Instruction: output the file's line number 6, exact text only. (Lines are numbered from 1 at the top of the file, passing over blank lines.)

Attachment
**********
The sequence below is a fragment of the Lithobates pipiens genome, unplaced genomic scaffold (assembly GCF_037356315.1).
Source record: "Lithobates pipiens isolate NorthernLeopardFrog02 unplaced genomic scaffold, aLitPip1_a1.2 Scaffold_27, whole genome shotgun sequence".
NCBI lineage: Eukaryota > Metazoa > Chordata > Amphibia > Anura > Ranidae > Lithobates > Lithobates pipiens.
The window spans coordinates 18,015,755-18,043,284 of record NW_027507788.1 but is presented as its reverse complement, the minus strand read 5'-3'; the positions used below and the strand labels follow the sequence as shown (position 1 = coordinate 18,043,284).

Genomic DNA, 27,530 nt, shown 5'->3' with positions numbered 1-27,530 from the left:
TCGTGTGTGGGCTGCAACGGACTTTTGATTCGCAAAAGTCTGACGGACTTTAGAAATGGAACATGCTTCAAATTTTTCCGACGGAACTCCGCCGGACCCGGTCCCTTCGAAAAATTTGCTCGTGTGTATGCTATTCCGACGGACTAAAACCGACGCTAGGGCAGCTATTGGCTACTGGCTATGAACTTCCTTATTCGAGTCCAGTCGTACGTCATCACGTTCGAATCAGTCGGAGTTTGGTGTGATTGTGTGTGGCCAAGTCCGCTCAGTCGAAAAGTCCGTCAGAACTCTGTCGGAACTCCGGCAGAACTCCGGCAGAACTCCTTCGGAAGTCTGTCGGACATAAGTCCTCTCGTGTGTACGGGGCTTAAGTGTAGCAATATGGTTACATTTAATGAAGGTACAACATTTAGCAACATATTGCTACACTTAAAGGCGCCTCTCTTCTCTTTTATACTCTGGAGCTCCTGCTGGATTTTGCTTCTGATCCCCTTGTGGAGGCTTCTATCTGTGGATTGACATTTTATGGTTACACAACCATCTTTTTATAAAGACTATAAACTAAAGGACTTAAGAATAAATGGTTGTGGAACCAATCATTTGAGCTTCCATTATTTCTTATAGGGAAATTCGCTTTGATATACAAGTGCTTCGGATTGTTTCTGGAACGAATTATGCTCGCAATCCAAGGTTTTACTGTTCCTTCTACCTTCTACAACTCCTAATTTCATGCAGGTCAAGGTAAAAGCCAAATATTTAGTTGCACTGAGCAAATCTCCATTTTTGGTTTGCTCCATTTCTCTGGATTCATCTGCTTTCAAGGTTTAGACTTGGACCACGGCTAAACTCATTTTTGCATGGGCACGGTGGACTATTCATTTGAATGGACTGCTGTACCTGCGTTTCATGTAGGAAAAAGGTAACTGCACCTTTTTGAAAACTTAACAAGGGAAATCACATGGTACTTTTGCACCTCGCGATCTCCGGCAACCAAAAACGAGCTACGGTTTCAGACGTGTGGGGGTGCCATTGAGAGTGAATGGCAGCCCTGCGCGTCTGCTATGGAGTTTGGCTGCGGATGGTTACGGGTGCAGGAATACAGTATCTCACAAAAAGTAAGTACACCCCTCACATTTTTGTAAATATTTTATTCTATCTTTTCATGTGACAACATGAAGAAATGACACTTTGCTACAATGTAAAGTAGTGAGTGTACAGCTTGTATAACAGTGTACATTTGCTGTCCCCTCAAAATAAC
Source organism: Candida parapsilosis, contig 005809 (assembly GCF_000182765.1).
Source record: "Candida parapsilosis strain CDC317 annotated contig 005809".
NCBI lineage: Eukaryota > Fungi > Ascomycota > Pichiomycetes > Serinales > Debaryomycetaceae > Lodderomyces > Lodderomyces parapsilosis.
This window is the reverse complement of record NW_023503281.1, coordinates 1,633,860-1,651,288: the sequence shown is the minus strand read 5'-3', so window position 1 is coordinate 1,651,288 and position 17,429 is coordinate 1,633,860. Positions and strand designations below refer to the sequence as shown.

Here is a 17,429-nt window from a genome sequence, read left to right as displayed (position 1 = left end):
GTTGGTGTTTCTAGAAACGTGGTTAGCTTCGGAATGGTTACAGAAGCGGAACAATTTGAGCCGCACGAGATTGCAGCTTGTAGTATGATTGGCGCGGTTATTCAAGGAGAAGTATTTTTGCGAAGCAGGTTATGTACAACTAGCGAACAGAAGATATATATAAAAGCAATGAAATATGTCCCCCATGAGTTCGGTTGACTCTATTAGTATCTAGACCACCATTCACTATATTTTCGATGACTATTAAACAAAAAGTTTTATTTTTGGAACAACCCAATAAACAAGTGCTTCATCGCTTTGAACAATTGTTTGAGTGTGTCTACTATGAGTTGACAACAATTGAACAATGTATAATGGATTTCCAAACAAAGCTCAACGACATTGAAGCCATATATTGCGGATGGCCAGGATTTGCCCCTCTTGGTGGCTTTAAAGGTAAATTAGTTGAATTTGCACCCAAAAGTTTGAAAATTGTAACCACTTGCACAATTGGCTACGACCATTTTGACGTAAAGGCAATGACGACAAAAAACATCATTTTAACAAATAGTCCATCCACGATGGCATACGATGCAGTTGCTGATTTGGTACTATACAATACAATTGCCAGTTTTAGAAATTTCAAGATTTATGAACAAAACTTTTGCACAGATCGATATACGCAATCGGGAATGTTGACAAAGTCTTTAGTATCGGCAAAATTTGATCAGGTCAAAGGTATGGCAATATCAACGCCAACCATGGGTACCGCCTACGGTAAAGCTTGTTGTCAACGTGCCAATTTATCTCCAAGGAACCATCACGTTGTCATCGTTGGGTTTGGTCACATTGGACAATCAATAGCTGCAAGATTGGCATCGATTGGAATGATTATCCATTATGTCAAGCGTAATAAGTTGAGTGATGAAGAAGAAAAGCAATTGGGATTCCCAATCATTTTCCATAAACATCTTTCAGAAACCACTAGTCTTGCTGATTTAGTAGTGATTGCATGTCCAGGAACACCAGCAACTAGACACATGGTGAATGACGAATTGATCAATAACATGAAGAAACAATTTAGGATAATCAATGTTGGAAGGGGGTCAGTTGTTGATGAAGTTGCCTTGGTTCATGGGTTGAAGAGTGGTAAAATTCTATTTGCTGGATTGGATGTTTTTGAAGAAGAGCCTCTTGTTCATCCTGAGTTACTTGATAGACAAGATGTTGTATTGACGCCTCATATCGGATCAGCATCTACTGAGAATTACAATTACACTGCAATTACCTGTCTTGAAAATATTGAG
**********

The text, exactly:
TCGTGTGTGGGCTGCAACGGACTTTTGATTCGCAAAAGTCTGACGGACTTTAGAAATGGAACATGCTTCAAATTTTTCCGACGGAACTCCGCCGGACCCGGTCCCTTCGAAAAATTTGCTCGTGTGTATGCTATTCCGACGGACTAAAACCGACGCTAGGGCAGCTATTGGCTACTGGCTATGAACTTCCTTATTCGAGTCCAGTCGTACGTCATCACGTTCGAATCAGTCGGAGTTTGGTGTGATTGTGTGTGGCCAAGTCCGCTCAGTCGAAAAGTCCGTCAGAACTCTGTCGGAACTCCGGCAGAACTCCGGCAGAACTCCTTCGGAAGTCTGTCGGACATAAGTCCTCTCGTGTGTACGGGGCTTAAGTGTAGCAATATGGTTACATTTAATGAAGGTACAACATTTAGCAACATATTGCTACACTTAAAGGCGCCTCTCTTCTCTTTTATACTCTGGAGCTCCTGCTGGATTTTGCTTCTGATCCCCTTGTGGAGGCTTCTATCTGTGGATTGACATTTTATGGTTACACAACCATCTTTTTATAAAGACTATAAACTAAAGGACTTAAGAATAAATGGTTGTGGAACCAATCATTTGAGCTTCCATTATTTCTTATAGGGAAATTCGCTTTGATATACAAGTGCTTCGGATTGTTTCTGGAACGAATTATGCTCGCAATCCAAGGTTTTACTGTTCCTTCTACCTTCTACAACTCCTAATTTCATGCAGGTCAAGGTAAAAGCCAAATATTTAGTTGCACTGAGCAAATCTCCATTTTTGGTTTGCTCCATTTCTCTGGATTCATCTGCTTTCAAGGTTTAGACTTGGACCACGGCTAAACTCATTTTTGCATGGGCACGGTGGACTATTCATTTGAATGGACTGCTGTACCTGCGTTTCATGTAGGAAAAAGGTAACTGCACCTTTTTGAAAACTTAACAAGGGAAATCACATGGTACTTTTGCACCTCGCGATCTCCGGCAACCAAAAACGAGCTACGGTTTCAGACGTGTGGGGGTGCCATTGAGAGTGAATGGCAGCCCTGCGCGTCTGCTATGGAGTTTGGCTGCGGATGGTTACGGGTGCAGGAATACAGTATCTCACAAAAAGTAAGTACACCCCTCACATTTTTGTAAATATTTTATTCTATCTTTTCATGTGACAACATGAAGAAATGACACTTTGCTACAATGTAAAGTAGTGAGTGTACAGCTTGTATAACAGTGTACATTTGCTGTCCCCTCAAAATAAC